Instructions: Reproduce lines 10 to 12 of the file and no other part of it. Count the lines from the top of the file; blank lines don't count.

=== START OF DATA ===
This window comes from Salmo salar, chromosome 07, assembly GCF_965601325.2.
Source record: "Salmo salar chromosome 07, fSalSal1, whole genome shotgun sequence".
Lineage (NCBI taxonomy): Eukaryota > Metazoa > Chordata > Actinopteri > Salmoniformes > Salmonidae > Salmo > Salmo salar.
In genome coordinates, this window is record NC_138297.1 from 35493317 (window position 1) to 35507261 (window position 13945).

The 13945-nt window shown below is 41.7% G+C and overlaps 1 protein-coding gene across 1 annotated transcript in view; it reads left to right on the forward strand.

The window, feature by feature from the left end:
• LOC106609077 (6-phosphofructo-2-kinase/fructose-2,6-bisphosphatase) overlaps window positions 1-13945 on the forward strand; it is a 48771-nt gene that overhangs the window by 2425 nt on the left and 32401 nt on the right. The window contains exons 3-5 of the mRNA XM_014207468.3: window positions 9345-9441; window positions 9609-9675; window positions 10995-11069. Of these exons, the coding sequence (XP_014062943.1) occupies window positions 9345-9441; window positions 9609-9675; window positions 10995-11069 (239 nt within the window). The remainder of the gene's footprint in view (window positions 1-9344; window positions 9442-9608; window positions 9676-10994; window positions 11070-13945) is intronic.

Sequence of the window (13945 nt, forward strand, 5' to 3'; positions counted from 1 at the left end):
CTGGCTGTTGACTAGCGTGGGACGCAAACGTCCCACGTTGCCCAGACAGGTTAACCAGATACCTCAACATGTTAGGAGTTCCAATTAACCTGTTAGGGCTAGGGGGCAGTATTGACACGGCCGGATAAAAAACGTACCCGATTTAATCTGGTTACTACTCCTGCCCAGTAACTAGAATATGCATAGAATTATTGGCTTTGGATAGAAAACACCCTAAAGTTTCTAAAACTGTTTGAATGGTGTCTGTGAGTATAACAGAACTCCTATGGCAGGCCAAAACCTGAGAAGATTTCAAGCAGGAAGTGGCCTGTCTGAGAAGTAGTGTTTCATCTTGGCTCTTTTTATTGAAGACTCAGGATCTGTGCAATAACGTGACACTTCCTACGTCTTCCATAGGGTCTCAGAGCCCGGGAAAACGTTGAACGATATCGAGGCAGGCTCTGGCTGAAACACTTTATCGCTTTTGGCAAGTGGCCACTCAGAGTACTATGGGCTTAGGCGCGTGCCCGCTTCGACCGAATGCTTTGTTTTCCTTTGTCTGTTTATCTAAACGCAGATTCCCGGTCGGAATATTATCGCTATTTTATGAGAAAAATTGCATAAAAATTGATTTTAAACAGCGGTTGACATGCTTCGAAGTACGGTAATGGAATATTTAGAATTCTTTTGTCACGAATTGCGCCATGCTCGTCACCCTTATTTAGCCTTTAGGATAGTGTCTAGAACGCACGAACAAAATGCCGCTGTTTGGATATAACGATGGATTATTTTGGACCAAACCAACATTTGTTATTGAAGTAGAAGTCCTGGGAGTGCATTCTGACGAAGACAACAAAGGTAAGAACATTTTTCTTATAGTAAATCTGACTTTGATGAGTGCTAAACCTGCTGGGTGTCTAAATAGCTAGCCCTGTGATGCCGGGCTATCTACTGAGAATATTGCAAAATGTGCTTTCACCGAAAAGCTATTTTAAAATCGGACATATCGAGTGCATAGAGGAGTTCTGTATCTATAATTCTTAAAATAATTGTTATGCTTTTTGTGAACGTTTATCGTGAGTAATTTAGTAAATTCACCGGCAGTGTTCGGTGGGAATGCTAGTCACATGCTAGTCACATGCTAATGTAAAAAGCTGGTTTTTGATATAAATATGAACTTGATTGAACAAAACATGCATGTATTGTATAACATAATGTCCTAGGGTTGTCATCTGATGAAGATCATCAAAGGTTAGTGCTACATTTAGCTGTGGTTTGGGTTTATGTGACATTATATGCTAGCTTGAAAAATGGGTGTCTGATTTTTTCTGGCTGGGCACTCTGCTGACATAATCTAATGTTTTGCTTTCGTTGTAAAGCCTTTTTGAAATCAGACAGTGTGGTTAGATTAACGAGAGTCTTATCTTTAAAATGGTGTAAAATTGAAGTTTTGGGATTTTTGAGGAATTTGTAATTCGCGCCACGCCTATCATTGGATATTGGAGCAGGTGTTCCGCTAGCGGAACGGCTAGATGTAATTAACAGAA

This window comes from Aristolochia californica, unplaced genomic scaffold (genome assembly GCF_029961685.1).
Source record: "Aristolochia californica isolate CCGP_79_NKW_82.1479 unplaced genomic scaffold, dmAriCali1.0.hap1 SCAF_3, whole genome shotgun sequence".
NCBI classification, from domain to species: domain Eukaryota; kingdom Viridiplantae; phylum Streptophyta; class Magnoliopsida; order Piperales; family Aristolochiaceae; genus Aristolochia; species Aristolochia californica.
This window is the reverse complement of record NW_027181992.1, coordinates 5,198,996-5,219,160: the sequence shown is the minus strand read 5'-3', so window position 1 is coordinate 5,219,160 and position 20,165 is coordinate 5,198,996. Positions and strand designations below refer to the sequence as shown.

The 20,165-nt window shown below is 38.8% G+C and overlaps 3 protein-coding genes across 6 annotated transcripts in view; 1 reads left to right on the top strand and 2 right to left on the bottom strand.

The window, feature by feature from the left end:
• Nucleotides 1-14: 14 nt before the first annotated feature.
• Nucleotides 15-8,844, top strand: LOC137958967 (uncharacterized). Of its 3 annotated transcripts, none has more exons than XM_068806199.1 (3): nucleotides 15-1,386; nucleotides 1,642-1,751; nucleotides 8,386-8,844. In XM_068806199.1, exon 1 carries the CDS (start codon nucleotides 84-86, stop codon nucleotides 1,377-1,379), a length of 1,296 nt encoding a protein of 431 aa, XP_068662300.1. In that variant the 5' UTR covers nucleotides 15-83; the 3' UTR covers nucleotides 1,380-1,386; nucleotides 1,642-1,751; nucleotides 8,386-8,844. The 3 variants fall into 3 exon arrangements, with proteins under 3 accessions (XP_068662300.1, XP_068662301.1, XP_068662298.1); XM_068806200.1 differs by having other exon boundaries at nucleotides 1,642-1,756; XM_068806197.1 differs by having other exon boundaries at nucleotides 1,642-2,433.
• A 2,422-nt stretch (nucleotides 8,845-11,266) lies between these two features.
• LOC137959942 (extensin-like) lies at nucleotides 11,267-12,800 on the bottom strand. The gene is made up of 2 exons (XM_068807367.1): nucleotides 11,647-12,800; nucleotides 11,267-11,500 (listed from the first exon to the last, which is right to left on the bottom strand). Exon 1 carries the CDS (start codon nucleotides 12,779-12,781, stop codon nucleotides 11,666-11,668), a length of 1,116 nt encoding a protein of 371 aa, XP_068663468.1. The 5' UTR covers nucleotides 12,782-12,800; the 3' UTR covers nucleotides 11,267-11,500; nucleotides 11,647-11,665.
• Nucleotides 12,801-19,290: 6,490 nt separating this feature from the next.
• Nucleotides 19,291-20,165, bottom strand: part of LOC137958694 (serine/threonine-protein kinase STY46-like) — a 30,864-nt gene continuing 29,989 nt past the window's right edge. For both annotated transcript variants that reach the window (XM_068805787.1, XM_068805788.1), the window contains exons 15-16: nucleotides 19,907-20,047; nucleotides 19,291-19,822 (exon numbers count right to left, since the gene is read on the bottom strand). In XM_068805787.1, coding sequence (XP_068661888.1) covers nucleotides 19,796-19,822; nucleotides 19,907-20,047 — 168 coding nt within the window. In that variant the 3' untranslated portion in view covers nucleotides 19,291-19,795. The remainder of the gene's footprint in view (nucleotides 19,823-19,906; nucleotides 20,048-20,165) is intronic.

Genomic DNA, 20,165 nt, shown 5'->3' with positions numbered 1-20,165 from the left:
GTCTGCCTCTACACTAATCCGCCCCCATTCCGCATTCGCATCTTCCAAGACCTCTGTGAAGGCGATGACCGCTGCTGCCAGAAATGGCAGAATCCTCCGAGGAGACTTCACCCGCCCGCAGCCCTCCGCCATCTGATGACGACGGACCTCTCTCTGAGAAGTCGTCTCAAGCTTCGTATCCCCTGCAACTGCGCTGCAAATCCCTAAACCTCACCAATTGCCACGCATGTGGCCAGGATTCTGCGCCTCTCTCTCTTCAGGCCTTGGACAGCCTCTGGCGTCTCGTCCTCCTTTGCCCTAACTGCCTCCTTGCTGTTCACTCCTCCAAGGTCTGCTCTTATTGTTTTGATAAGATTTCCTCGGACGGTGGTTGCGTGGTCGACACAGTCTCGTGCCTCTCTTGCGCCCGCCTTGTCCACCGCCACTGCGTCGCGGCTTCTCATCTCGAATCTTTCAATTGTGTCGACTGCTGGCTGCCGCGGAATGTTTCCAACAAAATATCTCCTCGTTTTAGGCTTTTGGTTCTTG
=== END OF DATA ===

This window comes from Aristolochia californica, unplaced genomic scaffold (genome assembly GCF_029961685.1).
Source record: "Aristolochia californica isolate CCGP_79_NKW_82.1479 unplaced genomic scaffold, dmAriCali1.0.hap1 SCAF_3, whole genome shotgun sequence".
NCBI classification, from domain to species: domain Eukaryota; kingdom Viridiplantae; phylum Streptophyta; class Magnoliopsida; order Piperales; family Aristolochiaceae; genus Aristolochia; species Aristolochia californica.